Accordingly, the boomers are more likely to be thinking about the next few years as a gracious capstone to their careers than as a prelude to the next two decades of their work life. This dampens the appetite for bruising internal fights with Youngz proclaiming that theirs are the values of the future. The danger for Team Oldz is that its members aren't just handing the keys over a little early but that they are also failing to transmit their knowledge and insights, allowing impatient youngsters to spend down what economists call "organizational capital."
I have to confess that I am inclined to accept this explanation because it is yet another excuse for Generation X to complain about how the Baby Boomers messed everything up—and about how we are once again going to have to do the unglamorous and unheralded working of cleaning up after them.
I am glad to see a flourishing opposition to the current orthodoxy. But I've noticed over the years that too single-minded a focus on this one issue can sometimes distort the opposition. As Nietzsche warned, "Whoever fights monsters should see to it that in the process he does not become a monster."
There is plenty that is monstrous in the new orthodoxy, such as the return of school segregation in Georgia under the guise of "antiracism."
But one of the people who makes a job of exposing these stories, Chris Rufo, also offers something of a cautionary tale. See Cathy Young's takedown of how Rufo thinks that the real reason we lost in Afghanistan is because we promoted women's rights. There are many, many things you can criticize in our Afghanistan strategy, but that is not one of them. Yet it fits a conservative narrative in which wokism is the one answer to every question about anything that goes wrong in the world. And so conservatives are tending toward a weird sympathy with the Taliban because, hey, at least they're not Politically Correct.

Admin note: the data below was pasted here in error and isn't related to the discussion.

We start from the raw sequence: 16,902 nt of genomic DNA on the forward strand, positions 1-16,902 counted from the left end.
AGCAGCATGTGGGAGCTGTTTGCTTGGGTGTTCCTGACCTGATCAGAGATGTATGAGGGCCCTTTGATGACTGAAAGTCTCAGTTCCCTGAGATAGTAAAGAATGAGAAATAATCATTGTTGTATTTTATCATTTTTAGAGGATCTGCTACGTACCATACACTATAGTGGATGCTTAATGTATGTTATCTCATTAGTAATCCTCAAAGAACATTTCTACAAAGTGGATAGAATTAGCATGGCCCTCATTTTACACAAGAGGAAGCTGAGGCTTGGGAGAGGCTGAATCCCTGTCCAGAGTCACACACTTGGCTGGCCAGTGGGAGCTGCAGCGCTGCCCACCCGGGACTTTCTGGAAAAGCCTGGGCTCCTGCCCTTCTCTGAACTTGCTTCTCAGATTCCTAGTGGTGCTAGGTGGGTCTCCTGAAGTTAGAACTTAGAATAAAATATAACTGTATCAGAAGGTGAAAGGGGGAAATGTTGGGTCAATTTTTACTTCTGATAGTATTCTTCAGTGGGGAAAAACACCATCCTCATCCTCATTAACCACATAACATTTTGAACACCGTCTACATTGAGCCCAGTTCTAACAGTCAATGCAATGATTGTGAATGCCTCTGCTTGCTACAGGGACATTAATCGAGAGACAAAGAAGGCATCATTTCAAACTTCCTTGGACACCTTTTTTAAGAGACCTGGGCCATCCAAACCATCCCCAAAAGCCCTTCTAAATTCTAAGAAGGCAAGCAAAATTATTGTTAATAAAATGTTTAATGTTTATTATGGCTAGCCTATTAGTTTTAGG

Is that going a bit too far? Maybe, but check out the latest step of China's conservative cultural crackdown—with "conservative" here meaning a desire to return to old-fashioned mid-20th-Century Communism—in which the regime has banned effeminate men on television in the name of promoting "revolutionary culture." And then notice the usual suspects on the right, Tucker Carlson in the lead, eager to praise a genocidal dictatorship for defending the kind of fake, chest-thumping manliness.
Applebaum warned that under the rule of wokism, "we will become a flatter, duller, less interesting society," and "the arts, the humanities, and the media will become stiff, predictable, and mediocre." This can happen under the influence of conservative dogma, too.
We need the elites and yes, the older generation who run the institutions, to offer a different answer and make a priority out of the restoration of liberal values.
Such an effort might even count as a gracious capstone to their careers.